• Example: A European telecommunications company saw a 40 percent increase in usage of its online service channel, which reduced costs by more than 20 percent, while increasing customer satisfaction by more than 5 percentage points.

2. Improve customer trust and loyalty

Customers can build a relationship with a brand knowing it has a storefront and they can interact with an employee.

  • Customers gain trust that the products are high quality when they can touch and feel the merchandise before buying.
  • Customers can go inside a store to see the product, to learn more about it and to experience its quality. An in-store experience helps build trust more than an exclusively e-commerce experience because humans can build more trust than a robot.
  • An omnichannel strategy creates transparency for the product, the quality, and the brand promise.
  • You’re not forcing one channel on them, but providing choices so they can pick what they prefer.
  • According to a study by Forrester, digital touchpoints affect approximately 49 percent of total U.S. retail sales, even though only 11.6 percent of U.S. retail sales were online.1
  • Meeting customers where they want to be and providing them an easy, consistent experience can help build loyalty.
  • 30 percent higher lifetime customer values are attributed to consumers shopping across multiple channels.2
  • Companies with omnichannel retail strategies retain an average of 89 percent of their customers from channel to channel.

3. Personalized value add

Omnichannel provides companies many sources of data, which allows them access to customer information so they can track customer buying habits. That lets them plan and forecast better, understand their customers better, and provide personalized marketing campaigns—which drive loyalty and advocacy.

  • Using customer data can identify customer personas, allowing companies to send targeted, personalized offers and discounts.
  • Using analytics enables loyalty programs, logistics integration, data and technology integration, and buying guides (e.g., interactive catalogs) that help consumers make purchasing decisions.
  • 84 percent of marketers use customer data to inform their marketing.
  • 54 percent of customers want loyalty program information automatically tied to their credit cards.
  • More customers are willing to share personal data in exchange for a benefit.

How do your channel interfaces enable transparency and seamless movement across experiences for the customer? Do your operations support automation for efficiency gain?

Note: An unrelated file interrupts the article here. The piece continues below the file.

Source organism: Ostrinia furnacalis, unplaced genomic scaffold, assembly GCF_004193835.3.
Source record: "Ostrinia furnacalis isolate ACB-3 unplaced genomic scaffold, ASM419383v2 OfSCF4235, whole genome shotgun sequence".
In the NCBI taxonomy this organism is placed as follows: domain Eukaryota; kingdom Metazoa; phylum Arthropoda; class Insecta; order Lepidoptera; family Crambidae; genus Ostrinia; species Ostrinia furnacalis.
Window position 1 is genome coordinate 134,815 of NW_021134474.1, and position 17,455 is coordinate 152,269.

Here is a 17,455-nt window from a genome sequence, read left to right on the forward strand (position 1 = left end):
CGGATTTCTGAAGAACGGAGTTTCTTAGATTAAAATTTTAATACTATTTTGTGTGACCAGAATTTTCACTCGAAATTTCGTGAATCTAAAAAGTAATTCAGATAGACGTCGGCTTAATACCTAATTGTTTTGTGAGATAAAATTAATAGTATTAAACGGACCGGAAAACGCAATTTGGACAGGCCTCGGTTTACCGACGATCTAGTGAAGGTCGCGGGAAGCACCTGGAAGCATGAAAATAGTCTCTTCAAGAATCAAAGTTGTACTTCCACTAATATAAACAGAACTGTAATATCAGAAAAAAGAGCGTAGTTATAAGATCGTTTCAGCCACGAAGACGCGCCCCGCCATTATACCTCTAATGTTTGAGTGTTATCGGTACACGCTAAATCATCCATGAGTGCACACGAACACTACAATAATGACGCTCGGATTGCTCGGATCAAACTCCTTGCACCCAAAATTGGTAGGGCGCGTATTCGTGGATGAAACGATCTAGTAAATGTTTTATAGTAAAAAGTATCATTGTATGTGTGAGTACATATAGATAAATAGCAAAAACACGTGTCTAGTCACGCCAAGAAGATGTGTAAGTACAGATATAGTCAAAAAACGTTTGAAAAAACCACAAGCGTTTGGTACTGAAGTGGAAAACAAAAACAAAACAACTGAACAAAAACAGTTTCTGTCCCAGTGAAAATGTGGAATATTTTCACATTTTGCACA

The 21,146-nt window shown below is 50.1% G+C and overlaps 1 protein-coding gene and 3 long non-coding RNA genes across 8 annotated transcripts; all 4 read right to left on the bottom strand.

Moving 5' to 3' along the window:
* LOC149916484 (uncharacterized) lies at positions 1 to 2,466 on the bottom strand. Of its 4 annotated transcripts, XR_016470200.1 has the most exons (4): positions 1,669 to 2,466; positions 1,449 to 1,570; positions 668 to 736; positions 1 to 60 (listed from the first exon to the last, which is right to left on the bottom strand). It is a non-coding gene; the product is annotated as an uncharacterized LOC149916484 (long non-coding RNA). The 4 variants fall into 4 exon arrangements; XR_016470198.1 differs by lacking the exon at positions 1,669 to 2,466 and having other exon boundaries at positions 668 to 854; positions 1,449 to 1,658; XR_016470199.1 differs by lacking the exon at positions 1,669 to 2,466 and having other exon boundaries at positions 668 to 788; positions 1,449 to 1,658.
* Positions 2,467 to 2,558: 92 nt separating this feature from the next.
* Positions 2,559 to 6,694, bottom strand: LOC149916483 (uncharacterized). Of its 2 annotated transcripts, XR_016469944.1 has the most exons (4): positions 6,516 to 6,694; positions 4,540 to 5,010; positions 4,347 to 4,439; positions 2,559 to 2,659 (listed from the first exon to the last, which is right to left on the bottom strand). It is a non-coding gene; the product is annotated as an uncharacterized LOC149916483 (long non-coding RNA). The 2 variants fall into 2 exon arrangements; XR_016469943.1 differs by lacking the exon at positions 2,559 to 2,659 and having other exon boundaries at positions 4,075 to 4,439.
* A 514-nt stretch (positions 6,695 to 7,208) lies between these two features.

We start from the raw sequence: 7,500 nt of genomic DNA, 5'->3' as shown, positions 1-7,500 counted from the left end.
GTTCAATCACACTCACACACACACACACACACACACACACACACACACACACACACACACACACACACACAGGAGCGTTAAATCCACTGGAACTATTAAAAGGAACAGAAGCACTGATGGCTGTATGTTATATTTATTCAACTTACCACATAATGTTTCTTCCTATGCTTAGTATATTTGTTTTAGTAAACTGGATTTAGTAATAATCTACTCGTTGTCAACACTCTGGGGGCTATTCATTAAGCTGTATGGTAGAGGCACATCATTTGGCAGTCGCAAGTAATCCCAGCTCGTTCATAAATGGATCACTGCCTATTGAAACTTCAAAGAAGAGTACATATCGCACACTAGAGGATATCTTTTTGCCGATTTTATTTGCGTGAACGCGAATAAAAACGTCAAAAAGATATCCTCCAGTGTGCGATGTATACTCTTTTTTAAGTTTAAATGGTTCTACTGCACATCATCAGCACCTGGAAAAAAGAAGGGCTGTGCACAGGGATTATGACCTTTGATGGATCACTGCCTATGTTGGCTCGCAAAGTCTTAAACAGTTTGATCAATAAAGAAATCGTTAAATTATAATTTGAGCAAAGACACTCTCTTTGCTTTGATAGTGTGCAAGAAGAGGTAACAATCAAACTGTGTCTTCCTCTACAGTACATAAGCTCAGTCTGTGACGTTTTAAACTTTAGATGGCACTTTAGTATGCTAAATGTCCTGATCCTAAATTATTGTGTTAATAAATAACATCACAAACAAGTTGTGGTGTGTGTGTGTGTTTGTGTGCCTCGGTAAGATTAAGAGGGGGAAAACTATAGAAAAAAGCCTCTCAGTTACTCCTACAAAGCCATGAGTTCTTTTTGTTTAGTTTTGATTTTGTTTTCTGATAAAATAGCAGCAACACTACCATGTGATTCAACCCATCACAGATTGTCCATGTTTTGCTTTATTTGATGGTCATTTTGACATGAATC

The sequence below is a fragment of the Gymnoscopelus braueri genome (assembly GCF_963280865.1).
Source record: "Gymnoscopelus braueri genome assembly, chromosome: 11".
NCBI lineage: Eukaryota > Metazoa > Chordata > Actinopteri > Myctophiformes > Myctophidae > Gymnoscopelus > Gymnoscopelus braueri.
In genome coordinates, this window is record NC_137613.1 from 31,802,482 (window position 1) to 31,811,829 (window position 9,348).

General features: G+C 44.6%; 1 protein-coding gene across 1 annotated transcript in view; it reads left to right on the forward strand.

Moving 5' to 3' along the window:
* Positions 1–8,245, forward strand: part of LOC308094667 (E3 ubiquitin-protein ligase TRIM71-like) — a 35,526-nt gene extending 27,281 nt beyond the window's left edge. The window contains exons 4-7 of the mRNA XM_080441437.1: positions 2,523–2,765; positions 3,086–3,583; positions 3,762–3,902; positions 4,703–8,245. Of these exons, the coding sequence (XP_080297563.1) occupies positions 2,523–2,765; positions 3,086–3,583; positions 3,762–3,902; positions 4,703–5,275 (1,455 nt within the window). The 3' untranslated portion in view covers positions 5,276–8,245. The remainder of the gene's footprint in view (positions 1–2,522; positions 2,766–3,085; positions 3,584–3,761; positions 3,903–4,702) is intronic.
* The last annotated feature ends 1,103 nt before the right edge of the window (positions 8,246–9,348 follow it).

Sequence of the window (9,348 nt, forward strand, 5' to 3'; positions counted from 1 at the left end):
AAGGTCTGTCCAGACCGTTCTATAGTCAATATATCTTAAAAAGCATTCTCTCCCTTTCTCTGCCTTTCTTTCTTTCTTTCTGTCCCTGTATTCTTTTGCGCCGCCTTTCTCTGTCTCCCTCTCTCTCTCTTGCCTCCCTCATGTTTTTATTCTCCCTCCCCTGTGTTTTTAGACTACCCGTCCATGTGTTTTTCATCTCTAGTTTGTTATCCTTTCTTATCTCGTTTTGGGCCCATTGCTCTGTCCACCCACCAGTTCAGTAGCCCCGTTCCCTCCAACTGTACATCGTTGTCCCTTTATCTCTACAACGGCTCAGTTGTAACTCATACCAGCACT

Why do omnichannel?

    To be truly omni-centric, you must address similar questions to ensure that all business functions across the front, middle, and back offices are integrated in order to provide a seamless customer experience.

    Consider the front office. Functions such as marketing, sales, and customer service directly touch your customers. They must have the right tools and information to deliver that seamless experience.

    The middle office must ensure that the correct information is easily and quickly accessible to those front-line defenders. It goes beyond just IT, but for an easy example, the IT team needs to make sure everything is connected and flowing across groups properly so the right information is captured.

    This includes the back office. That team, and their systems, also must receive accurate information so the front office is pulling up-to-date information and so customers using your company’s systems have real-time information.

    The click-and-mortar example benefits both consumers and the business. It delivers a seamless experience. Your teams must be enabled to work together to deliver a great customer experience because customers don’t care. They don’t care how the teams are working. They don’t care what tools they’re using.

    They care only whether their interaction is easy and whether they have a choice about how to interact. The customer shouldn’t see any difference. It shouldn’t matter where the customer begins their shopping experience. Because to them, you’re one company, one experience. 


    1. Retail Info System, “New Report Says Digital Touchpoints Impacted Almost Half of U.S. Retail Sales,”
    2. Think with Google, “Omnichannel shoppers: An emerging retail reality,”